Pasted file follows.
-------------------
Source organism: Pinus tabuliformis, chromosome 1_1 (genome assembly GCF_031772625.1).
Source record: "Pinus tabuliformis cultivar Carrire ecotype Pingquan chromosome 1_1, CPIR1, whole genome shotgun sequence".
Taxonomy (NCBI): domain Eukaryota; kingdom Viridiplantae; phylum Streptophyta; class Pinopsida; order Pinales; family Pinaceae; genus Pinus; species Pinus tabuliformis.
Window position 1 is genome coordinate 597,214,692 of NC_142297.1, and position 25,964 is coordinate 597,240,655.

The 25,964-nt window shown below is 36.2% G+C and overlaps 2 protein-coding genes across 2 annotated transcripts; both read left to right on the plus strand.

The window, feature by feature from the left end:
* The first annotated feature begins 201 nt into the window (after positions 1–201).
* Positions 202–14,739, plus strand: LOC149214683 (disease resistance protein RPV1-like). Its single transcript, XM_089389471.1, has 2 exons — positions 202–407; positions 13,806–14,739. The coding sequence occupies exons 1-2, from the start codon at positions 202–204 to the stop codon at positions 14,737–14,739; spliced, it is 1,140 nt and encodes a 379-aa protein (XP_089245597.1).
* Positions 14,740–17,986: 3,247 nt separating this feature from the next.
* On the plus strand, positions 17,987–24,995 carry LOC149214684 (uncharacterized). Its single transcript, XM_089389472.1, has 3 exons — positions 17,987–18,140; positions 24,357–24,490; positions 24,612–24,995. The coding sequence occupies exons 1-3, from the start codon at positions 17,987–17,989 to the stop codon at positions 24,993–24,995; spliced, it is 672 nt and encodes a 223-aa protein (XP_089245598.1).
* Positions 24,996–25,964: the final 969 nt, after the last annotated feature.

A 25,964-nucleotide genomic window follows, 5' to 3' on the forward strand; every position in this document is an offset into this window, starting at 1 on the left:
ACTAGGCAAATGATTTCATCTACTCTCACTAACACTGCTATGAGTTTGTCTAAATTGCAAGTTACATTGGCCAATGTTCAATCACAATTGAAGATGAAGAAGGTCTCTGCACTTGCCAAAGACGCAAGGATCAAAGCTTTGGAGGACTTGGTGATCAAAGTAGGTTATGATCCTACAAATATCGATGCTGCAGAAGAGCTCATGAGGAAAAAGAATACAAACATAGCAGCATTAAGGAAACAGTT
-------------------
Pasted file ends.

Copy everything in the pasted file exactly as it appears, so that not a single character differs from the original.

Source organism: Pinus tabuliformis, chromosome 1_1 (genome assembly GCF_031772625.1).
Source record: "Pinus tabuliformis cultivar Carrire ecotype Pingquan chromosome 1_1, CPIR1, whole genome shotgun sequence".
Taxonomy (NCBI): domain Eukaryota; kingdom Viridiplantae; phylum Streptophyta; class Pinopsida; order Pinales; family Pinaceae; genus Pinus; species Pinus tabuliformis.
Window position 1 is genome coordinate 597,214,692 of NC_142297.1, and position 25,964 is coordinate 597,240,655.

The 25,964-nt window shown below is 36.2% G+C and overlaps 2 protein-coding genes across 2 annotated transcripts; both read left to right on the plus strand.

The window, feature by feature from the left end:
* The first annotated feature begins 201 nt into the window (after positions 1–201).
* Positions 202–14,739, plus strand: LOC149214683 (disease resistance protein RPV1-like). Its single transcript, XM_089389471.1, has 2 exons — positions 202–407; positions 13,806–14,739. The coding sequence occupies exons 1-2, from the start codon at positions 202–204 to the stop codon at positions 14,737–14,739; spliced, it is 1,140 nt and encodes a 379-aa protein (XP_089245597.1).
* Positions 14,740–17,986: 3,247 nt separating this feature from the next.
* On the plus strand, positions 17,987–24,995 carry LOC149214684 (uncharacterized). Its single transcript, XM_089389472.1, has 3 exons — positions 17,987–18,140; positions 24,357–24,490; positions 24,612–24,995. The coding sequence occupies exons 1-3, from the start codon at positions 17,987–17,989 to the stop codon at positions 24,993–24,995; spliced, it is 672 nt and encodes a 223-aa protein (XP_089245598.1).
* Positions 24,996–25,964: the final 969 nt, after the last annotated feature.

A 25,964-nucleotide genomic window follows, 5' to 3' on the forward strand; every position in this document is an offset into this window, starting at 1 on the left:
ACTAGGCAAATGATTTCATCTACTCTCACTAACACTGCTATGAGTTTGTCTAAATTGCAAGTTACATTGGCCAATGTTCAATCACAATTGAAGATGAAGAAGGTCTCTGCACTTGCCAAAGACGCAAGGATCAAAGCTTTGGAGGACTTGGTGATCAAAGTAGGTTATGATCCTACAAATATCGATGCTGCAGAAGAGCTCATGAGGAAAAAGAATACAAACATAGCAGCATTAAGGAAACAGTT